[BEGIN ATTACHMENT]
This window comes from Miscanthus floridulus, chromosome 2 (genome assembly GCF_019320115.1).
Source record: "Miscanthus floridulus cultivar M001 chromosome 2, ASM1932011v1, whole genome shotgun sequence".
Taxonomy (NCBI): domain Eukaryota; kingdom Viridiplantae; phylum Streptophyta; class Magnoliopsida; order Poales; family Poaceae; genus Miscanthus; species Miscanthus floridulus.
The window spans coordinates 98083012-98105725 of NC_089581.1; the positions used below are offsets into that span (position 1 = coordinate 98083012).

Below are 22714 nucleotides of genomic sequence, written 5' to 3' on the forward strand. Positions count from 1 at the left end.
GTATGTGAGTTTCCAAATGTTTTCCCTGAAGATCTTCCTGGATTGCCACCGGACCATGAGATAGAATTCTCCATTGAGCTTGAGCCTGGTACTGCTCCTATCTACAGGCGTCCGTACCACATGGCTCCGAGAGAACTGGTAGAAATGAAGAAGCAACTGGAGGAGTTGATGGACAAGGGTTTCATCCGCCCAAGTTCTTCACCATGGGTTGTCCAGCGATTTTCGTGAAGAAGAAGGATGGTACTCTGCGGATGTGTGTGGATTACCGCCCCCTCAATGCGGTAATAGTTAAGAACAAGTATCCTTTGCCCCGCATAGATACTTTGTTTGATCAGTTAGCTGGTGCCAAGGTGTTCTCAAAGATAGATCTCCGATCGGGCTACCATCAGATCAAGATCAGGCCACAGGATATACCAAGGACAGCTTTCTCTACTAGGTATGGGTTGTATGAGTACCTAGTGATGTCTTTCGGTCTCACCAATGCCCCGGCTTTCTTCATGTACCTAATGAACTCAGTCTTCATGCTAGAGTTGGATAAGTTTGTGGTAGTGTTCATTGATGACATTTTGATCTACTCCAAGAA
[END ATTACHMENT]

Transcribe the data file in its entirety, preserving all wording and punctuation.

This window comes from Miscanthus floridulus, chromosome 2 (genome assembly GCF_019320115.1).
Source record: "Miscanthus floridulus cultivar M001 chromosome 2, ASM1932011v1, whole genome shotgun sequence".
Taxonomy (NCBI): domain Eukaryota; kingdom Viridiplantae; phylum Streptophyta; class Magnoliopsida; order Poales; family Poaceae; genus Miscanthus; species Miscanthus floridulus.
The window spans coordinates 98083012-98105725 of NC_089581.1; the positions used below are offsets into that span (position 1 = coordinate 98083012).

Below are 22714 nucleotides of genomic sequence, written 5' to 3' on the forward strand. Positions count from 1 at the left end.
GTATGTGAGTTTCCAAATGTTTTCCCTGAAGATCTTCCTGGATTGCCACCGGACCATGAGATAGAATTCTCCATTGAGCTTGAGCCTGGTACTGCTCCTATCTACAGGCGTCCGTACCACATGGCTCCGAGAGAACTGGTAGAAATGAAGAAGCAACTGGAGGAGTTGATGGACAAGGGTTTCATCCGCCCAAGTTCTTCACCATGGGTTGTCCAGCGATTTTCGTGAAGAAGAAGGATGGTACTCTGCGGATGTGTGTGGATTACCGCCCCCTCAATGCGGTAATAGTTAAGAACAAGTATCCTTTGCCCCGCATAGATACTTTGTTTGATCAGTTAGCTGGTGCCAAGGTGTTCTCAAAGATAGATCTCCGATCGGGCTACCATCAGATCAAGATCAGGCCACAGGATATACCAAGGACAGCTTTCTCTACTAGGTATGGGTTGTATGAGTACCTAGTGATGTCTTTCGGTCTCACCAATGCCCCGGCTTTCTTCATGTACCTAATGAACTCAGTCTTCATGCTAGAGTTGGATAAGTTTGTGGTAGTGTTCATTGATGACATTTTGATCTACTCCAAGAA